It Is About Understanding the System to Get What You Want

It Is About Understanding the System to Get What You Want

Gilbert N. Kahn is a professor of Political Science at Kean University.

There is nothing normal about the Trump Presidency except that it is not normal. Every day brings something new. It has reached the point where these occurrences are not exciting or even curious, but frightening. Many are holding their breath waiting for the first global crisis to hit; North Korea, China, Russia, Iran, etc. The proof of this growing national anxiety is in Trump’s poll numbers, where, except for his core faithful, Trump cannot rally a national consensus behind him; absent the suspect Rasmussen poll.

The clearest manifestation of this persistent concern about the President comes from his unceasing lying and disrespecting the institutions of Government, especially when they challenge him, his statements, or his tweets. It began with the CIA and that was followed by the FBI, the Justice Department, the State Department, and the EPA. It does not end there. Before this morning’s strong economic figures were released, it was anticipated that Trump would rail out against the economists at the U.S. Bureau of Labor Statistics. No one knows what the President soon will soon when the Federal Reserve Board, as anticipated, raises interest rates.

Similarly, there are very many questions concerning the language in the Ryan-Trump healthcare package which has already been passed by two House Committees and is awaiting House floor action.  There is a much more serious institutional problem in the speed with which the bill is moving ahead. No one has seen anything like this since Ronald Reagan’s OMB director David Stockman drove the Congress to vote on the bi-partisan Economic Recovery Tax Act in the summer of 1981 within one month of its introduction.  Revisions were being made in the bill literally on the floor of Congress and most Members did not even know the details upon which they were voting.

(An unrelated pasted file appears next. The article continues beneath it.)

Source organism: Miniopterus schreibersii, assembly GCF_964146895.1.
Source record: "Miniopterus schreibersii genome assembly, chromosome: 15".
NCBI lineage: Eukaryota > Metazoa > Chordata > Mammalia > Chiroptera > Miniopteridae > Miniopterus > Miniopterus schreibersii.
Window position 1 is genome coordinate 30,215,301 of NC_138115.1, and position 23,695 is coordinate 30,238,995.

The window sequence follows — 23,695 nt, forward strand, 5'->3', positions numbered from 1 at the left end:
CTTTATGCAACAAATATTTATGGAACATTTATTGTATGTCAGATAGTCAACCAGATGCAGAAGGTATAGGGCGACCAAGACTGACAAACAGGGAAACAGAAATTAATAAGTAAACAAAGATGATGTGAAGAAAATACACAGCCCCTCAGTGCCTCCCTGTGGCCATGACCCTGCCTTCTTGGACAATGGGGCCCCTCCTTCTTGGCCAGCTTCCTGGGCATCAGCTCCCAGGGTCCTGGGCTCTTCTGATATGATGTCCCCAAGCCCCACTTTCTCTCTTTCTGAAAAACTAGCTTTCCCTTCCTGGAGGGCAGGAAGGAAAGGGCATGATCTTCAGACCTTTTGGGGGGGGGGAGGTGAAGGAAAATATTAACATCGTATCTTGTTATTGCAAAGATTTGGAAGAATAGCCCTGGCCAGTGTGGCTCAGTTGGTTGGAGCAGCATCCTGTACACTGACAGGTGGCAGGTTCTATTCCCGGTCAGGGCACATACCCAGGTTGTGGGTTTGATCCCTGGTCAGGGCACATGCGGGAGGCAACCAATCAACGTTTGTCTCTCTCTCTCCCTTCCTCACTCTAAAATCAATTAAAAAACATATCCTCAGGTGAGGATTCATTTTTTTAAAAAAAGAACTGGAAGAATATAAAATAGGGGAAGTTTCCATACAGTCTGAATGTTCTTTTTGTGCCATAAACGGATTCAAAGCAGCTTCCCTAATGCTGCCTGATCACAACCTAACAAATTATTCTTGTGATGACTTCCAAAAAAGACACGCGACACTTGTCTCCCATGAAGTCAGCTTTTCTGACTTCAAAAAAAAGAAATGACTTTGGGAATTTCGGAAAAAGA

The problem with what is proceeding now in Congress on healthcare is that the non-partissan Congressional Budget Office (currently directed by a Republican) will not even be producing the cost markers of this bill until next week by which time the bill may well have already moved to the Senate. While this obviously has significant ramifications for bill itself, it also impacts the critical type of procedure under which Congress—the Senate in particular—will be able to consider the bill. If the costs are not deficit neutral, the bill will undoubtedly require 60 votes, not a simple majority to pass, and given the controversy that the bill has generated across the political spectrum and throughout the country, that is unlikely to happen.  

The issue of revising or repealing Obamacare is that the Speaker knows what he wants and what he is doing; the more conservatives know what they oppose; but no one really knows what the President wants. In addition, Trump presumably has no appreciation for the more technical aspects of legislating. He is only familiar with a style whereby he gets what he wants; the Trump negotiating operation. As Trump did in rolling out his ill-conceived and never properly vetted immigration executive order, the President believes he always should get want he wants. If they proceed with jamming this bill through, Trump will frustrate the Congress, the conservatives, and, eventually, his own supporters.

When Members returned to their districts recently they heard constituents’ fears that they will lose their newly obtained healthcare benefits. If the Trump voters eventually feel this effect, then in the name of racing to a victory, Trump, Ryan, and the Republican Party could end up being roasted on their own petards. If the public is deceived and when the new law eventually takes effect, Trump and those who voted to take away their healthcare, may end up receiving voters’ wrath in November 2018 and again in 2020.

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